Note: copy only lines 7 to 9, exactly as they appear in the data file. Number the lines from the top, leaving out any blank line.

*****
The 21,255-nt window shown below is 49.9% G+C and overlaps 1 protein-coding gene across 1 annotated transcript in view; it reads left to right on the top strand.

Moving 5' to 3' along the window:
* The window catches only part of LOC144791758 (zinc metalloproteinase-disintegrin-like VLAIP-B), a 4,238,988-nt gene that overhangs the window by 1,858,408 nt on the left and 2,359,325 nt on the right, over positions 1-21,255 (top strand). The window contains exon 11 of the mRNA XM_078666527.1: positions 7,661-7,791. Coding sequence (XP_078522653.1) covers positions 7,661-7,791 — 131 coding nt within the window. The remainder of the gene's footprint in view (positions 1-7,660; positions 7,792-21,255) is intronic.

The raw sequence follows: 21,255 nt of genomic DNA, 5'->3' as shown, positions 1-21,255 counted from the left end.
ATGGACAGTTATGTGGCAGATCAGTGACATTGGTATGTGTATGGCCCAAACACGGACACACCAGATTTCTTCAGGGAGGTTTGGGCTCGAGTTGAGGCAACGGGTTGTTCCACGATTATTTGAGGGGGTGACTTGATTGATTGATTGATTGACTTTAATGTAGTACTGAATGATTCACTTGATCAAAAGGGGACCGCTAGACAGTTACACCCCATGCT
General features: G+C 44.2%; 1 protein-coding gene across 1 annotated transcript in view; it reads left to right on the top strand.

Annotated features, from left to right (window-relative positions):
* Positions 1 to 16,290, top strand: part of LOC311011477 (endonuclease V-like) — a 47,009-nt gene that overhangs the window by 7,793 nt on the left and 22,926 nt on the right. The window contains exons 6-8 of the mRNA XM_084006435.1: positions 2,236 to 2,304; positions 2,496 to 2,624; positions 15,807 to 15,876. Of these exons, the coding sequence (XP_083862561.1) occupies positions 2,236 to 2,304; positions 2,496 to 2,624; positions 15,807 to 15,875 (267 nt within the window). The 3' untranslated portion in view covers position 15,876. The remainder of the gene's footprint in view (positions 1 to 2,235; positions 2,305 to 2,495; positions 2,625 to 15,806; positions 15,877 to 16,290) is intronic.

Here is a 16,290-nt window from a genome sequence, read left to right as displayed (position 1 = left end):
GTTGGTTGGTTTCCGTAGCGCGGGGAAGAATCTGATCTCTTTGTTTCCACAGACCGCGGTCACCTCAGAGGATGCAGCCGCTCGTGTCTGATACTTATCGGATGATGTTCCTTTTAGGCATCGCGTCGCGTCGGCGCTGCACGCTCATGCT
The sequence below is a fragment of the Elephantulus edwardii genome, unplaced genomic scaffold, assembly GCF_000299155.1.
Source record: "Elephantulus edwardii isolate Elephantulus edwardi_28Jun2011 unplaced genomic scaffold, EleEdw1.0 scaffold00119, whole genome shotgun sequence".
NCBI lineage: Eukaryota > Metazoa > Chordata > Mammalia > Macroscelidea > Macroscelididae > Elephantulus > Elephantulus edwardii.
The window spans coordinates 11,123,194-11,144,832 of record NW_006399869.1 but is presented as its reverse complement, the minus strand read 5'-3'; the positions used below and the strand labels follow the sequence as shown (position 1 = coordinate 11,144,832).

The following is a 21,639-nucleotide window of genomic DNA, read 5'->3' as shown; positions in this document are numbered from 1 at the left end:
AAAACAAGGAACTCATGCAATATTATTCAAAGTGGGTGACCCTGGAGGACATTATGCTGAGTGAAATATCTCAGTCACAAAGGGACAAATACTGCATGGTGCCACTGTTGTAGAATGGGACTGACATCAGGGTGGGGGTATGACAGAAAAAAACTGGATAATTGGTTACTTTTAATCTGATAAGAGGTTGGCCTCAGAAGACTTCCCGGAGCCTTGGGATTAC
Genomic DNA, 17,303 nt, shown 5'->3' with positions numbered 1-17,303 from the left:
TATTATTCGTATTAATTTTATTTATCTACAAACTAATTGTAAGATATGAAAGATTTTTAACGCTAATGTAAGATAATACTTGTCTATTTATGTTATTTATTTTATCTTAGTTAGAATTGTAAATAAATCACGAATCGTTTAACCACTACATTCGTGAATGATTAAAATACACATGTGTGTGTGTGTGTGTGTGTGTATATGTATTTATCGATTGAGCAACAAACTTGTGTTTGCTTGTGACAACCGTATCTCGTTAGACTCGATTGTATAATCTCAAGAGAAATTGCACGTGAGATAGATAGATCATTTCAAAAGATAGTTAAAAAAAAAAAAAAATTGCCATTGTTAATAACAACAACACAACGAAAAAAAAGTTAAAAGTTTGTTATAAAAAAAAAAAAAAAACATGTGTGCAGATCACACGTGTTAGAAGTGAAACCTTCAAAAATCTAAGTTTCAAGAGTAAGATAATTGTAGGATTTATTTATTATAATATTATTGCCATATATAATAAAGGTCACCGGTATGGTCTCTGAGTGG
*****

Annotated features, from left to right (window-relative positions):
* Positions 1 to 16,290, top strand: part of LOC311011477 (endonuclease V-like) — a 47,009-nt gene that overhangs the window by 7,793 nt on the left and 22,926 nt on the right. The window contains exons 6-8 of the mRNA XM_084006435.1: positions 2,236 to 2,304; positions 2,496 to 2,624; positions 15,807 to 15,876. Of these exons, the coding sequence (XP_083862561.1) occupies positions 2,236 to 2,304; positions 2,496 to 2,624; positions 15,807 to 15,875 (267 nt within the window). The 3' untranslated portion in view covers position 15,876. The remainder of the gene's footprint in view (positions 1 to 2,235; positions 2,305 to 2,495; positions 2,625 to 15,806; positions 15,877 to 16,290) is intronic.

Here is a 16,290-nt window from a genome sequence, read left to right as displayed (position 1 = left end):